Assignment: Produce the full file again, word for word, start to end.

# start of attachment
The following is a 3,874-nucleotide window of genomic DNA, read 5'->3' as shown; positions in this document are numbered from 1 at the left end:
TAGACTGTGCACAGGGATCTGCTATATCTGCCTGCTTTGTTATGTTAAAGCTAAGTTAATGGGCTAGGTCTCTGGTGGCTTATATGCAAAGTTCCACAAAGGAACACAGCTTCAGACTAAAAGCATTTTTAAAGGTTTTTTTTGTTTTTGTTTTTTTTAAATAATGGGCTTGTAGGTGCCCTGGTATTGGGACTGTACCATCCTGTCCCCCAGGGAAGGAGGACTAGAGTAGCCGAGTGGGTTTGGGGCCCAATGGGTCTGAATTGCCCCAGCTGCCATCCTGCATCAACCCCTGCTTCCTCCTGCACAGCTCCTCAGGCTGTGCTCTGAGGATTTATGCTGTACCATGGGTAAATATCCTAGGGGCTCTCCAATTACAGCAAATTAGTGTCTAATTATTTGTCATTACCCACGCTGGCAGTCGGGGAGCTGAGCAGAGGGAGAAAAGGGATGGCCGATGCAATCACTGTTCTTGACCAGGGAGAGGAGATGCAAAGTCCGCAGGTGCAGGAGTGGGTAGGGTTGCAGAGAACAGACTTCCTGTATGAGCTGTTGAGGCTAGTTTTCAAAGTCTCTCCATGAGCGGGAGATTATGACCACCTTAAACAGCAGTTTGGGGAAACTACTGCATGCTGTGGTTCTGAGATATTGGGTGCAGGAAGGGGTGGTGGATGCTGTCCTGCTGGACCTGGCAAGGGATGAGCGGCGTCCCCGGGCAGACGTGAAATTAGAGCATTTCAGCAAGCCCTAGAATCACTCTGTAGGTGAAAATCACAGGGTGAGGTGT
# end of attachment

The following is a 3,874-nucleotide window of genomic DNA, read 5'->3' as shown; positions in this document are numbered from 1 at the left end:
TAGACTGTGCACAGGGATCTGCTATATCTGCCTGCTTTGTTATGTTAAAGCTAAGTTAATGGGCTAGGTCTCTGGTGGCTTATATGCAAAGTTCCACAAAGGAACACAGCTTCAGACTAAAAGCATTTTTAAAGGTTTTTTTTGTTTTTGTTTTTTTTAAATAATGGGCTTGTAGGTGCCCTGGTATTGGGACTGTACCATCCTGTCCCCCAGGGAAGGAGGACTAGAGTAGCCGAGTGGGTTTGGGGCCCAATGGGTCTGAATTGCCCCAGCTGCCATCCTGCATCAACCCCTGCTTCCTCCTGCACAGCTCCTCAGGCTGTGCTCTGAGGATTTATGCTGTACCATGGGTAAATATCCTAGGGGCTCTCCAATTACAGCAAATTAGTGTCTAATTATTTGTCATTACCCACGCTGGCAGTCGGGGAGCTGAGCAGAGGGAGAAAAGGGATGGCCGATGCAATCACTGTTCTTGACCAGGGAGAGGAGATGCAAAGTCCGCAGGTGCAGGAGTGGGTAGGGTTGCAGAGAACAGACTTCCTGTATGAGCTGTTGAGGCTAGTTTTCAAAGTCTCTCCATGAGCGGGAGATTATGACCACCTTAAACAGCAGTTTGGGGAAACTACTGCATGCTGTGGTTCTGAGATATTGGGTGCAGGAAGGGGTGGTGGATGCTGTCCTGCTGGACCTGGCAAGGGATGAGCGGCGTCCCCGGGCAGACGTGAAATTAGAGCATTTCAGCAAGCCCTAGAATCACTCTGTAGGTGAAAATCACAGGGTGAGGTGT